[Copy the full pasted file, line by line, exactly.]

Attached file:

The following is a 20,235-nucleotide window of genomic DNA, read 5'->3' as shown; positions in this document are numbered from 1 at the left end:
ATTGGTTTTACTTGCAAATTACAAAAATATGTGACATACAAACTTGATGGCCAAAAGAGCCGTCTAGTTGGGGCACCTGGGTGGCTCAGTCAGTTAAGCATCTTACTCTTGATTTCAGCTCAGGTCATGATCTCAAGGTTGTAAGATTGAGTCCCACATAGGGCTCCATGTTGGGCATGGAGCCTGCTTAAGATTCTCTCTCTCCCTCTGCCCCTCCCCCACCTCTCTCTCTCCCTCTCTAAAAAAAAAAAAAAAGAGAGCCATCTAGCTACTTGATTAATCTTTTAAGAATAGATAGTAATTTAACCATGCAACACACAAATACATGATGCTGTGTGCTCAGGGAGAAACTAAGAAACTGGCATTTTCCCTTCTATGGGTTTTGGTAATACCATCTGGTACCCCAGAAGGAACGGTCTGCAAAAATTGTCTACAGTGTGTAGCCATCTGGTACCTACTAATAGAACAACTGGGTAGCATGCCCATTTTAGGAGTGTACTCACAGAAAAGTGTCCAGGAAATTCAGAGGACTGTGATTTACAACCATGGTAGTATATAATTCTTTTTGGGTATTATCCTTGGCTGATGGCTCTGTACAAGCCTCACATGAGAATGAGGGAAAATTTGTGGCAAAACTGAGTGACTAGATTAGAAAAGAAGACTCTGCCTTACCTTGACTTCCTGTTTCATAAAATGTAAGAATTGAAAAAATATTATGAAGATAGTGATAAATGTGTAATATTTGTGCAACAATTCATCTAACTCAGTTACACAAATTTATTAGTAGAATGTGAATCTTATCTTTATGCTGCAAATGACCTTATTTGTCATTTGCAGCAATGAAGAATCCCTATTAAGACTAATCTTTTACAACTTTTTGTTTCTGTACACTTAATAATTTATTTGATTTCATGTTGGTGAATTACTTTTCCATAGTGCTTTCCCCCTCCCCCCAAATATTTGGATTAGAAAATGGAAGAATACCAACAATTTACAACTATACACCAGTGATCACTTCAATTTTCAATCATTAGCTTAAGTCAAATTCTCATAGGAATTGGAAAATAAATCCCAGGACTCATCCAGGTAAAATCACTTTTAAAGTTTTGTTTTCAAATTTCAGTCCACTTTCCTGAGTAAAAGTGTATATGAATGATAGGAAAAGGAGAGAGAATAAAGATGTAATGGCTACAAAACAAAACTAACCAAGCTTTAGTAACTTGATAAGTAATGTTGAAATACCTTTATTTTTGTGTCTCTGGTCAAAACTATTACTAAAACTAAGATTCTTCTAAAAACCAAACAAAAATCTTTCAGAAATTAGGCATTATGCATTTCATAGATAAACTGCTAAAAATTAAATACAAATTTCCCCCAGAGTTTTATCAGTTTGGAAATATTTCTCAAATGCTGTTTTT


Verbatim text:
The following is a 20,235-nucleotide window of genomic DNA, read 5'->3' as shown; positions in this document are numbered from 1 at the left end:
ATTGGTTTTACTTGCAAATTACAAAAATATGTGACATACAAACTTGATGGCCAAAAGAGCCGTCTAGTTGGGGCACCTGGGTGGCTCAGTCAGTTAAGCATCTTACTCTTGATTTCAGCTCAGGTCATGATCTCAAGGTTGTAAGATTGAGTCCCACATAGGGCTCCATGTTGGGCATGGAGCCTGCTTAAGATTCTCTCTCTCCCTCTGCCCCTCCCCCACCTCTCTCTCTCCCTCTCTAAAAAAAAAAAAAAAGAGAGCCATCTAGCTACTTGATTAATCTTTTAAGAATAGATAGTAATTTAACCATGCAACACACAAATACATGATGCTGTGTGCTCAGGGAGAAACTAAGAAACTGGCATTTTCCCTTCTATGGGTTTTGGTAATACCATCTGGTACCCCAGAAGGAACGGTCTGCAAAAATTGTCTACAGTGTGTAGCCATCTGGTACCTACTAATAGAACAACTGGGTAGCATGCCCATTTTAGGAGTGTACTCACAGAAAAGTGTCCAGGAAATTCAGAGGACTGTGATTTACAACCATGGTAGTATATAATTCTTTTTGGGTATTATCCTTGGCTGATGGCTCTGTACAAGCCTCACATGAGAATGAGGGAAAATTTGTGGCAAAACTGAGTGACTAGATTAGAAAAGAAGACTCTGCCTTACCTTGACTTCCTGTTTCATAAAATGTAAGAATTGAAAAAATATTATGAAGATAGTGATAAATGTGTAATATTTGTGCAACAATTCATCTAACTCAGTTACACAAATTTATTAGTAGAATGTGAATCTTATCTTTATGCTGCAAATGACCTTATTTGTCATTTGCAGCAATGAAGAATCCCTATTAAGACTAATCTTTTACAACTTTTTGTTTCTGTACACTTAATAATTTATTTGATTTCATGTTGGTGAATTACTTTTCCATAGTGCTTTCCCCCTCCCCCCAAATATTTGGATTAGAAAATGGAAGAATACCAACAATTTACAACTATACACCAGTGATCACTTCAATTTTCAATCATTAGCTTAAGTCAAATTCTCATAGGAATTGGAAAATAAATCCCAGGACTCATCCAGGTAAAATCACTTTTAAAGTTTTGTTTTCAAATTTCAGTCCACTTTCCTGAGTAAAAGTGTATATGAATGATAGGAAAAGGAGAGAGAATAAAGATGTAATGGCTACAAAACAAAACTAACCAAGCTTTAGTAACTTGATAAGTAATGTTGAAATACCTTTATTTTTGTGTCTCTGGTCAAAACTATTACTAAAACTAAGATTCTTCTAAAAACCAAACAAAAATCTTTCAGAAATTAGGCATTATGCATTTCATAGATAAACTGCTAAAAATTAAATACAAATTTCCCCCAGAGTTTTATCAGTTTGGAAATATTTCTCAAATGCTGTTTTT